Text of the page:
A tribe of American Indians, the Standing Rock Sioux, allege that the Dakota
Access pipeline, a proposed oil pipeline planned to be built across four
states, endangers the water supply in the region, violates multiple federal
laws, and threatens ancient sacred sites just outside of the tribe’s
Their case against the Army Corps of Engineers building the pipeline states
that the engineers failed to properly consult with tribal members, something
required under the National Historic Preservation Act, and that using
a streamlined permit process to review the project should not have happened.
A judge is expected to rule on whether or not to block the $3.8 billion
Dakota Access pipeline’s construction on Friday, September 9.
While experts aren’t convinced that the case against the project
will be successful in entirely halting construction, recent cases may
support their position. Just this year, a gas and oil lease in northwest
Montana was cancelled by federal officials after Canadian and United States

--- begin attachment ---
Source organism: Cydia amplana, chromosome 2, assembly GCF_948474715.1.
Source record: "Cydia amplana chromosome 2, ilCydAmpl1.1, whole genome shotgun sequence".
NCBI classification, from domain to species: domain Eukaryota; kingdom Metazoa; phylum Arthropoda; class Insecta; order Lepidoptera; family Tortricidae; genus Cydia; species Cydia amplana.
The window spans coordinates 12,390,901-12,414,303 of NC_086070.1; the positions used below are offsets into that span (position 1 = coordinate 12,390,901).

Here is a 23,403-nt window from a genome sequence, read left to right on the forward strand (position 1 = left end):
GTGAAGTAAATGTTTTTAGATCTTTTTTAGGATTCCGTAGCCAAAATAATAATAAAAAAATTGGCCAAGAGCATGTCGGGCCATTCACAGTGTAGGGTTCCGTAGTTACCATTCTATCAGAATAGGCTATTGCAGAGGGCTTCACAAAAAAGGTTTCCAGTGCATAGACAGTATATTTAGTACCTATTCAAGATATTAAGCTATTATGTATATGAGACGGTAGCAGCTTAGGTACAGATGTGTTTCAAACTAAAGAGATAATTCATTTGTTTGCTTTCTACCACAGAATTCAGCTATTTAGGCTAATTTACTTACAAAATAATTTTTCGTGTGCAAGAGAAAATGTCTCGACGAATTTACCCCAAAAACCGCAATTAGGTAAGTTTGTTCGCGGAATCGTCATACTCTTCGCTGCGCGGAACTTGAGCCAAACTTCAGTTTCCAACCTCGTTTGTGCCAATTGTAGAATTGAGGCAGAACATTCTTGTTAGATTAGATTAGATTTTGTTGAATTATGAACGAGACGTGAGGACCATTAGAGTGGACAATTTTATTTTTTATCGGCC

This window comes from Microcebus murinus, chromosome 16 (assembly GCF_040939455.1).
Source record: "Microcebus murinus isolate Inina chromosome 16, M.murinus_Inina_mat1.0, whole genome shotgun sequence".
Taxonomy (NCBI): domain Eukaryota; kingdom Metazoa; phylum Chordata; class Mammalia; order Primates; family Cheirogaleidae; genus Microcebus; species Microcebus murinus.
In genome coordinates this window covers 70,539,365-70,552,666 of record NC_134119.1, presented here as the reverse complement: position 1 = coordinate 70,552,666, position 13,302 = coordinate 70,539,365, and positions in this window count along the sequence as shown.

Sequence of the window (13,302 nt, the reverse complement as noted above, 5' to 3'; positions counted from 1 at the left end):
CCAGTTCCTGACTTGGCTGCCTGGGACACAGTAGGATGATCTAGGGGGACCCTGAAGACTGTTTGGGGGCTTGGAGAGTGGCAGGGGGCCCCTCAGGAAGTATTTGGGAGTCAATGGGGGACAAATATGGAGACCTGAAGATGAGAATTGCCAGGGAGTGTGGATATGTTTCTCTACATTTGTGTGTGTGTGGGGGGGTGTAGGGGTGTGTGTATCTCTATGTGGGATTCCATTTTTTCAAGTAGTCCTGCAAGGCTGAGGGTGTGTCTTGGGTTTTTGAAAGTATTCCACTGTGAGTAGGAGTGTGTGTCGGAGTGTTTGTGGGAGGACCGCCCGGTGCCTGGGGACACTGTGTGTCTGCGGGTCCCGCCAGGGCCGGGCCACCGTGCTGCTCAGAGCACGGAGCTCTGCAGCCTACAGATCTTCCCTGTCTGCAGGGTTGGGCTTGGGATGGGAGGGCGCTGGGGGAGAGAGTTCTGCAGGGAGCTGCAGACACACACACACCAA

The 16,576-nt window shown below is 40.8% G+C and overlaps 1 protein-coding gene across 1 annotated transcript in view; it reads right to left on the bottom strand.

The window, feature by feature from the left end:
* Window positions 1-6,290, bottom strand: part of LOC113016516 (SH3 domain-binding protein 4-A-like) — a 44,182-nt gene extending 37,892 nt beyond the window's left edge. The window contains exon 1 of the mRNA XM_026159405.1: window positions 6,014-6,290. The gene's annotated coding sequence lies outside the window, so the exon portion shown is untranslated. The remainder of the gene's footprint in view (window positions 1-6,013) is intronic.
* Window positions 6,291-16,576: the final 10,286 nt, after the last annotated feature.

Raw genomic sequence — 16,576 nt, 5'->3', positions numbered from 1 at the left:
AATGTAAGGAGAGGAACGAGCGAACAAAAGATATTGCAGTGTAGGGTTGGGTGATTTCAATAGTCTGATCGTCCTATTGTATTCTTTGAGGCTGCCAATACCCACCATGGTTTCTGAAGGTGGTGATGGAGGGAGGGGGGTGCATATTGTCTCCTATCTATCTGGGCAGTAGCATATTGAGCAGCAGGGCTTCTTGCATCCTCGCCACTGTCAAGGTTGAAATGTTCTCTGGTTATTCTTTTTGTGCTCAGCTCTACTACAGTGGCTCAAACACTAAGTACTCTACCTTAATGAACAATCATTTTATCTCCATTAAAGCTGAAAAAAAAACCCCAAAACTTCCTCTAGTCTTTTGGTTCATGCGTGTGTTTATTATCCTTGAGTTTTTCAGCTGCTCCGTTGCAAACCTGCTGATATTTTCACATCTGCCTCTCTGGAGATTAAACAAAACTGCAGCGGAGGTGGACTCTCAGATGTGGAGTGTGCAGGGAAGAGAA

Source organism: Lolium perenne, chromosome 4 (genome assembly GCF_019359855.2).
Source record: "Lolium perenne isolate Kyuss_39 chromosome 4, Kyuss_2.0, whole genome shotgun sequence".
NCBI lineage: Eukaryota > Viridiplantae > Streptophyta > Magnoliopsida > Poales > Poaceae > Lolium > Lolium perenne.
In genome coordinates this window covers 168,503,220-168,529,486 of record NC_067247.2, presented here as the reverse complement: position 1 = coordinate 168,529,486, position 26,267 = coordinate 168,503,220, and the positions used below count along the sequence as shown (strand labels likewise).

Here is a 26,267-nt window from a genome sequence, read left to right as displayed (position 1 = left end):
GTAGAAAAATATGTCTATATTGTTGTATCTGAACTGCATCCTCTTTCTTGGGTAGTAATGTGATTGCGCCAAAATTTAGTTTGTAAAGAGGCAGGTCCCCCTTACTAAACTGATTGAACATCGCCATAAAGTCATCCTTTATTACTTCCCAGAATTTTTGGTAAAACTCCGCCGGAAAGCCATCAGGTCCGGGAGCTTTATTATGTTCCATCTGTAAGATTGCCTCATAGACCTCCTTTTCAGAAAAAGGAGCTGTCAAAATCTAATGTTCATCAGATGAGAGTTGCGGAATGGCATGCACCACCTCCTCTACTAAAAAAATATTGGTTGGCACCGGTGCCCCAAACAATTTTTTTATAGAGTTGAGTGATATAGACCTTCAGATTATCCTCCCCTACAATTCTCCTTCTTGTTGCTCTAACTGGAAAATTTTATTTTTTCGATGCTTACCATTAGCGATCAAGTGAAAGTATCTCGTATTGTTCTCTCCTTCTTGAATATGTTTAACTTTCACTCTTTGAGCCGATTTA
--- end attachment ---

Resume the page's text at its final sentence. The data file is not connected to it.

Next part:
Blackfoot tribes argued that the project would disturb a sacred area.
Another project, a $700 million proposed coal-export terminal intended
to be constructed in Washington state, was rejected by the Army Corps
of Engineers after regulators recognized that the project violated the
fishing rights of the Lummi tribe protected by the National Historic Preservation Act.
However the judge rules on Friday, both sides appear ready to file an appeal
that will at the very least delay the project even further. In an
interview with the Ledger-Enquirer, Domina Law Group’s Brian Jorde said:
<blockquote> “Delays are often critical elements to victory.
It's a death by a thousand cuts. If there are so many delays and frustration
on the overall project, you have a better chance of it not going through.”
Brian was an instrumental part of the team that fought back against the
construction of the
TransCanada Keystone XL pipeline that was
rejected by President Barack Obama in November of 2015. Brian was also one of 70 or so private property rights
activists and environmentalists who
attended a conference earlier this year to discuss strategies that can be used to fight back against the growing
use of eminent domain laws used by energy companies in order to build
pipelines on private property across the United States.